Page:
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Société Générale adopts the Equator Principles

Paris - 03 September 2007

Société Générale Group is announcing that it has adopted the Equator Principles, a voluntary set of guidelines for managing environmental and social issues in project finance. Introduced in 2003 under the aegis of the World Bank and International Finance Corporation, this initiative has been adopted by around fifty international banks.

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BankMuscat Adopts the ‘Equator Principles’. First Bank from across the Middle East to take this ‘environment-friendly’ stand.

Muscat - 18 August 2007

BankMuscat, the nation’s leading bank, has adopted the ‘Equator Principles’, a set of globally recognized, voluntary guidelines established to assess and manage social and environmental risk in project financing, especially in the emerging markets. In adopting these principles, BankMuscat has become the first bank from across the Middle East region to adopt the Equator Principles. The Bank will also ensure that the projects it finances are developed in a socially responsible manner and reflect sound environmental management practices.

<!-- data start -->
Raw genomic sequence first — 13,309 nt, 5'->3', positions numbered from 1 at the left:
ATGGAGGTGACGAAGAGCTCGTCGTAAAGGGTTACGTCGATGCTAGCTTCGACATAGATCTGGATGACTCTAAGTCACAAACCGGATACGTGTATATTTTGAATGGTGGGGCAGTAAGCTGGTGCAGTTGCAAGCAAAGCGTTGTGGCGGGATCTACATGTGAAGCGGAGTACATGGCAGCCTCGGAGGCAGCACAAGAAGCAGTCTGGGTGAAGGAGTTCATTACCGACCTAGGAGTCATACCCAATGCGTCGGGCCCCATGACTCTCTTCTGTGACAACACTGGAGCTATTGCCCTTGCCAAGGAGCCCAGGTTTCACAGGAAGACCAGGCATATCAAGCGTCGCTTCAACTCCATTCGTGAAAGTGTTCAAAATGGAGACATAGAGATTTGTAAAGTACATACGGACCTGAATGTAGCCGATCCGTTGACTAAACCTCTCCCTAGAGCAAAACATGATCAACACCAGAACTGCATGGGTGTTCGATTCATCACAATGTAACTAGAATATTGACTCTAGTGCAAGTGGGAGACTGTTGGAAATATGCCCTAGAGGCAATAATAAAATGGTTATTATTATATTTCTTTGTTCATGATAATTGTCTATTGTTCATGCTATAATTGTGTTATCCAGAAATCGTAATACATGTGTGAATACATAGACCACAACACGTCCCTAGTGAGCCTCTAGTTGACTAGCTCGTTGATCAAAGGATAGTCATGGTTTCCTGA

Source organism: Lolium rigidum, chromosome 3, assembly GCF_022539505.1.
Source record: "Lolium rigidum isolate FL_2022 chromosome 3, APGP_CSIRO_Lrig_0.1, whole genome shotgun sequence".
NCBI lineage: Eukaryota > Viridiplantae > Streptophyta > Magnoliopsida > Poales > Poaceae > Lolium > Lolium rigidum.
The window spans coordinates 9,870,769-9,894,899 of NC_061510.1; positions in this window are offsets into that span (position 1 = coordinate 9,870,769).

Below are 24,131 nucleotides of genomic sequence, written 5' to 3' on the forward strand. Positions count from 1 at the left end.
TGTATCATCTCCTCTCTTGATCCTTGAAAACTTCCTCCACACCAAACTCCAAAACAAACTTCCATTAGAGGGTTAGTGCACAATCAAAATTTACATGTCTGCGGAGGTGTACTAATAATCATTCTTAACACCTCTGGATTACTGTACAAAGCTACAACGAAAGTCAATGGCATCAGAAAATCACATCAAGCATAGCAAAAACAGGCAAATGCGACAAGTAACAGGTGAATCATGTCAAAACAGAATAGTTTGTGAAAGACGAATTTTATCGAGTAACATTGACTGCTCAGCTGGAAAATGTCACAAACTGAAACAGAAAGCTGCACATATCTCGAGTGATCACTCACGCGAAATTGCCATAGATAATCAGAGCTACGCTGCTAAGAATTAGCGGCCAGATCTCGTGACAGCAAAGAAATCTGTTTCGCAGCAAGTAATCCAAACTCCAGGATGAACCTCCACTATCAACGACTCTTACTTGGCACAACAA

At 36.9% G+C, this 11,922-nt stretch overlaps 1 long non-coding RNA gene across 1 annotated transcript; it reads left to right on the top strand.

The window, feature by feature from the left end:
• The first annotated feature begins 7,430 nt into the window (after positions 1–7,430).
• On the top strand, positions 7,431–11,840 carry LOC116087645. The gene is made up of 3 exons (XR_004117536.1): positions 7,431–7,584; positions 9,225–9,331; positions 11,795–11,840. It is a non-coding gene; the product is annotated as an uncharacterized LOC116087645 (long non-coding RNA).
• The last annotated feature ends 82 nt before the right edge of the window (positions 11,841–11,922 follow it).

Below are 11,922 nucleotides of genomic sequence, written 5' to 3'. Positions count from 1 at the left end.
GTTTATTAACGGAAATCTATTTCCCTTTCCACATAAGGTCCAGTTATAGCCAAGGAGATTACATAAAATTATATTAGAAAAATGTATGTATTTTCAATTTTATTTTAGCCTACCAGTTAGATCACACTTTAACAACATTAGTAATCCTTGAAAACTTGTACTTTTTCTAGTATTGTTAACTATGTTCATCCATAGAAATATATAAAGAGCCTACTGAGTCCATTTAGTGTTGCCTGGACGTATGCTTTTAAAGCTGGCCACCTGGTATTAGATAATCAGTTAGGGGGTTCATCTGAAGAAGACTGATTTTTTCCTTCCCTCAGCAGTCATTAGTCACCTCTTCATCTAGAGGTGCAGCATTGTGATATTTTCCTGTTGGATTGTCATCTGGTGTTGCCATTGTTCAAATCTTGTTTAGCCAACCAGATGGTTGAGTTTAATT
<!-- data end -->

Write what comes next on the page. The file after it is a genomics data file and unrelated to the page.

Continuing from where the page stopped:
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Corpbanca adopts Equator Principles

Santiago, Chile - 19 July 2007

CORPBANCA (NYSE:BCA, Santiago: CORPBANCA) has announced today the adoption of the Equator Principles, to develop a policies and methodologies for addressing environmental and social risks in project financing, in terms of having a common framework and language in our internal policies, procedures and processes.